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3-Minute Civics: The murky waters of the 25th Amendment

For the Monitor
Published: 9/27/2020 6:40:04 AM

While looking up how the media has handled past presidents’ health concerns, I came across an interesting tale in the conservative Washington Examiner titled, “The strange and striking future story of President Joe Biden’s removal from office.”

It’s the one where Biden steps down, his honor intact but cognitive abilities eroded, and the threatened mode of removal – the 25th Amendment – having been withdrawn by his own cabinet.

As if that’s not weird enough, consider the fact that the 25th Amendment is very much a real thing, and it does allow for a majority of the president’s cabinet – his or her inner circle – to seek a president’s removal should they be deemed unable to perform the duties of the office.

Put another way, the Constitution provides a way for there to be a constitutional (and nonviolent) coup d’etat on the executive branch, staged from within the White House.

The Examiner story was from March, though pundits and partisans have been chattering about the 25th for much of President Trump’s time in office. But what exactly does it say – and will we see it invoked?

As for the amendment, it was ratified in 1967, two years after being proposed and four years following the assassination of President John F. Kennedy. There are four sections to it, the first codifying that the vice president becomes president “in case of removal of the President from office or of his death or resignation.”

Who then becomes vice president? Section two leaves it to the president, whenever there is a vacancy, to nominate their second-in-command, pending confirmation by a majority of both the House and Senate.

Things get interesting with Section 3, in that it allows the president to alert Congress, by way of “written declaration,” that “he is unable to discharge the powers and duties of his office,” thereby conferring the powers of the presidency upon the vice president, until the president provides a “written declaration” countering their initial action. We’ve seen this happen once before, in 2002, when President George W. Bush underwent a colonoscopy.

It’s Section 4, though, where we find the seeds of that Examiner story. That’s because that part says that “whenever the vice president and a majority of the principal officers of the executive departments,” otherwise known as the cabinet, or another governing body previously and statutorily identified by Congress, lets Congress know that the “President is unable to discharge the powers and duties” of their office, then “the Vice President shall immediately assume the powers and duties of the office as Acting President.”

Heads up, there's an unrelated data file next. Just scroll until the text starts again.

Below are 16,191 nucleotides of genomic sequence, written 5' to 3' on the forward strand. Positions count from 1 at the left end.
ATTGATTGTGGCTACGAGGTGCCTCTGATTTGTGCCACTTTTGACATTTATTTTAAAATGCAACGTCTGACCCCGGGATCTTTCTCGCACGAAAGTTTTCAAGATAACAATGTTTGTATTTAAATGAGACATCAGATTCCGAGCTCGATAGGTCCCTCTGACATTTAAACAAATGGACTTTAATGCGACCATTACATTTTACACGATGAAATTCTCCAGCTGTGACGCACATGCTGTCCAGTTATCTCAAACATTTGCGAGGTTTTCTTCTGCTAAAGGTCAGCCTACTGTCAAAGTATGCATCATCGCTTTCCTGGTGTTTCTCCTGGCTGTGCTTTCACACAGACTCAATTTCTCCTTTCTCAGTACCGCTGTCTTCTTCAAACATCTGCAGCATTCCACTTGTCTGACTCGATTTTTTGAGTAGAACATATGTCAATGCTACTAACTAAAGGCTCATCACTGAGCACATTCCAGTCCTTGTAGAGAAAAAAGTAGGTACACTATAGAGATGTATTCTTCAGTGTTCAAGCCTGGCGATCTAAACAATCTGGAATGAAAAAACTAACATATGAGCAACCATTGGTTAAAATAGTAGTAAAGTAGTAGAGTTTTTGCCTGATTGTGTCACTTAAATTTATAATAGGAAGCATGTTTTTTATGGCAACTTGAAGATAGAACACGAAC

Questions over just what that section means have lingered for some time. For example, in the late 1990s one of the chairs of the Working Group on Presidential Disability, Dr. James Toole, expressed concern with what the amendment doesn’t address, such as what considerations are taken into account in determining that Section 4 needs to be invoked or figuring out just how the president is told of the action being taken against them.

It “would require the most extreme conditions for the vice president or members of the cabinet to remove their leader. They have a built-in political incentive to maintain the status quo,” Toole wrote in 1998 for the Dana Foundation, a group dedicated to understanding the brain, “because, if the president is removed, the cabinet that serves him may be replaced as well. Furthermore, these officials are not medical professionals and so cannot have full insight into the dangers of having a mentally impaired leader.”

Whether we’ll ever see the president forced out of the job with the 25th, I think we’ve all come to expect almost anything. But the amendment presents a serious conundrum, according to Toole, because Section 4 also permits the president to inform Congress that “no inability exists,” thereby clearing the way for him or her to “resume the powers and duties” of the office – unless the vice president and a majority of the cabinet, or another congressionally authorized body, tell Congress within four days that the president in fact cannot serve as president. If that happens it would be up to Congress to “decide the issue” within about a month’s time.

In Toole’s words, the fatal flaw of the 25th rests with the potential that a “cognitively impaired President” could “obstruct governmental procedures for removal from office (or to resume office), despite persistent [cognitive] deficits.”

Before anything like that happens we’ll have November’s election, and neither Biden nor Trump believe the cognitive health of their fellow septuagenarian is an asset for their respective campaigns. In light of that, and as a country hardly immune to ill health striking presidents – JFK’s Addison’s disease, FDR’s polio, and Woodrow Wilson’s stroke, to name just a few – the question is less whether another president will fall ill, or worse, and more whether, in unprecedented times, the Constitution is up to the task should it be exercised to keep the nation, and thereby each of us, healthy and safe.

(Adam Krauss teaches social studies at Exeter High School.)


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